Whether the result of journalistic navel-gazing or the intrinsic importance of the specialism, few areas of the wider legal discipline enjoy a profile in the press quite as high as that of media law. Recent months have witnessed a series of pertinent stories: the prosecution of tabloid journalists for unlawful interception of voicemail; paparazzi intrusion on the privacy of Kate Middleton and others; regulatory intervention to close down the educational content provided online by the BBC, and many more. The authors of both these books speak to this interest, and in different ways seek to orient the future practice of journalism and media law. Each book is valuable in its niche.
In Media Law for Journalists, Ursula Smartt seeks to aid the training of journalists on how to practise lawfully. The book is at least a refreshing complement to more venerable textbooks. Indeed, being both reflective and accessible, it is arguably a better first resort for aspirant hacks. In her presentation of the substantive law, the author adopts a frequent use of illustration alongside more extended case studies. This allegorical approach conveys the underlying message very effectively. The book also offers concise overviews of the legal and regulatory systems operating in the UK.
There are some limitations. While it professes a wide intended readership, the text is clearly oriented towards the student market. In terms of substantive law, it emphasises only the key rules of the core areas of the specialism: contempt, defamation, privacy, intellectual property, and child-related regulations. There can be room for little else in a packed syllabus. The result is that the book is insufficiently comprehensive to be of regular instructive value to practising journalists. More importantly, the structure of the book is a little quixotic. For instance, the sections on institutions and procedures are in places interspersed unhelpfully with the consideration of substantive law. Moreover, a chapter on "privacy and human rights" ranges broadly across the emergence of a tort of privacy, wider developments in the law of confidence, official secrets legislation, the background to the introduction of the Human Rights Act, and freedom of information. Of course, these matters are related, but the laws serve distinct purposes and should be presented independently. Such issues, which do not impinge overmuch on the book's utility, will no doubt be addressed in the preparation of a second edition of a text that deserves widespread adoption.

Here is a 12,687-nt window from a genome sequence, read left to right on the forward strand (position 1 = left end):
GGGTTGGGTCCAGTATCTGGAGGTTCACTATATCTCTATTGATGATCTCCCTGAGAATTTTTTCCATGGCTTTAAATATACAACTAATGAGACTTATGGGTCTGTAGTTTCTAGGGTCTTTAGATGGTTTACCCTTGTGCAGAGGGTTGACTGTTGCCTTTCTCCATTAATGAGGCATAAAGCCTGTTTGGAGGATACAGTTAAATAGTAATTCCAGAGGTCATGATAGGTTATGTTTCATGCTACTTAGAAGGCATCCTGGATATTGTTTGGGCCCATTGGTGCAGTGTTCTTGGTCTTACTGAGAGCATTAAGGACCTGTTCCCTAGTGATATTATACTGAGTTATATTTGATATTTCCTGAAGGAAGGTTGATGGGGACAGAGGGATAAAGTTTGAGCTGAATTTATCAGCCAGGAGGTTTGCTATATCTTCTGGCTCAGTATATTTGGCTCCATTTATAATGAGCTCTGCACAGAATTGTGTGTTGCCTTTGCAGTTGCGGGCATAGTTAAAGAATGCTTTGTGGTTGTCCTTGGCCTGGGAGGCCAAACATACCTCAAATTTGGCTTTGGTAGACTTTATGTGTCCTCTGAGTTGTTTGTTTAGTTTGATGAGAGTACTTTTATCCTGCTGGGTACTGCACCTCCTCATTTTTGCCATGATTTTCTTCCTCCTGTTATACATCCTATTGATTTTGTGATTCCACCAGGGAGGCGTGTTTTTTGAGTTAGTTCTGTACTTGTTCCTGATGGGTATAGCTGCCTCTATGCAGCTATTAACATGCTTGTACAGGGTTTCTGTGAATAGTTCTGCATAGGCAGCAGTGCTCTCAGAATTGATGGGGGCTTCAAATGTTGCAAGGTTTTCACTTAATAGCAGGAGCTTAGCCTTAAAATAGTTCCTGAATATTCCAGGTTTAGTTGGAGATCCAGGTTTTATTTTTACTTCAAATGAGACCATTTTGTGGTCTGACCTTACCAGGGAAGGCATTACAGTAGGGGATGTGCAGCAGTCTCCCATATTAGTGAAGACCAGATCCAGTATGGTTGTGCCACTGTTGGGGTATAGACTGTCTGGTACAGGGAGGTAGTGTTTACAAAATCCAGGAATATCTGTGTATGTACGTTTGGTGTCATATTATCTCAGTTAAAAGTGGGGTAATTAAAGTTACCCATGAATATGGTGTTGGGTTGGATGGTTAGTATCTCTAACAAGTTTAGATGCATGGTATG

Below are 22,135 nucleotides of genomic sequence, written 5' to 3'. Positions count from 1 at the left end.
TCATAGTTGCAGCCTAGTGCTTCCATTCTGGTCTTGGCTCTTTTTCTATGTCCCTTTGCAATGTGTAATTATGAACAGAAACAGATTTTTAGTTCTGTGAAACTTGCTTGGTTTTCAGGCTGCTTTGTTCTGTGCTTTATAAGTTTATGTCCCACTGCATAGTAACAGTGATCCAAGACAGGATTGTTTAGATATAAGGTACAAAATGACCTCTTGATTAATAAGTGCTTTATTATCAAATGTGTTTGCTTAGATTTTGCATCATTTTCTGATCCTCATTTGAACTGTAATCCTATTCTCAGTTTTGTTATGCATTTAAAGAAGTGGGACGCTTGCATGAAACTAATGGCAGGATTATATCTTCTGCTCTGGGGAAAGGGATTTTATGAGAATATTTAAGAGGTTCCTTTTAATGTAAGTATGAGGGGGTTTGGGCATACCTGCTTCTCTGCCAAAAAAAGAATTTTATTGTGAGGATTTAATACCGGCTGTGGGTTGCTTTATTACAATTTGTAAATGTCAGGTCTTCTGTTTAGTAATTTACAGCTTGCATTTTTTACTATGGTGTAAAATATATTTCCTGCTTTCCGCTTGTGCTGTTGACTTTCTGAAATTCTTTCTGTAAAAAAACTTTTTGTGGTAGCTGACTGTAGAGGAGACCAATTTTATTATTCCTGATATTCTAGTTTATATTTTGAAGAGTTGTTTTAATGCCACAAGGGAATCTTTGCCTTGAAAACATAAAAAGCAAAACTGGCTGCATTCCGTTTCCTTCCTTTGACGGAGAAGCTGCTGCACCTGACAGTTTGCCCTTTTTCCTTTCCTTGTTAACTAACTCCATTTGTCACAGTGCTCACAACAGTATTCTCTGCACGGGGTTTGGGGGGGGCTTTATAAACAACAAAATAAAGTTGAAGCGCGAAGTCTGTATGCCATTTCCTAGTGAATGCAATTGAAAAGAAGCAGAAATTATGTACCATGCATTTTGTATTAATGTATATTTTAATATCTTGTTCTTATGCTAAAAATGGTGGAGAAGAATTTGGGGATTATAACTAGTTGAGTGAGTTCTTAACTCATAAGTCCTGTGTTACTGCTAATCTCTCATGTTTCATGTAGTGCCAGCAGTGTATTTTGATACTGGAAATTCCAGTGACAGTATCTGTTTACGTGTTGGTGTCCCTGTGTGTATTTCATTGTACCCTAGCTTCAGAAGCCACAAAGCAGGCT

The aim of Media Freedom under the Human Rights Act is somewhat different. It is focused on the deeper policy questions regarding what the law that regulates media content in the Human Rights Act era is and should be. It also seeks to inform the policy debate on the needs of freedom of expression in the media context in a democratic state. It is necessary reading for all students of media law.
After scene-setting with the observation that British law has tended historically to accord expression rights to individuals and not (media) organisations, the book offers a detailed discussion of both the treatment of media freedom by the Strasbourg court in its application of Article 10 ECHR, and the legal context now afforded by the Human Rights Act. It then focuses on aspects of five substantive areas of law and/or regulation that facilitate or corral media freedom. These are the administration of justice, indecency and the giving of religious and racial offence to others, privacy, intellectual property and political speech. In each, the common law and wider background approach to the matter in question are traced before the new rights context is considered.
The authors outline concerns at the nature of some recent developments in media-related rights jurisprudence, without proselytising freedom of expression over all other considerations. They also indicate a number of areas in which no suitable case has yet arisen to allow challenge to pre-existing rules. The argument offered, while sometimes contestable, is invariably persuasive and informed. For balance, one criticism: the book is in places unnecessarily prolix, and as such can prove draining for some students adopting it as a primary text. And it does not always offer the basic framework students need to understand the more sophisticated discussion entered. Allied with a strong set of background lectures or a more introductory textbook, however, the book provides fodder for thoughtful and provocative discussion.
Media Law for Journalists. First Edition
Author - Ursula Smartt
Publisher - Sage
Pages - 326
Price - £60.00 and £19.99
ISBN - 9781412908467 and 08474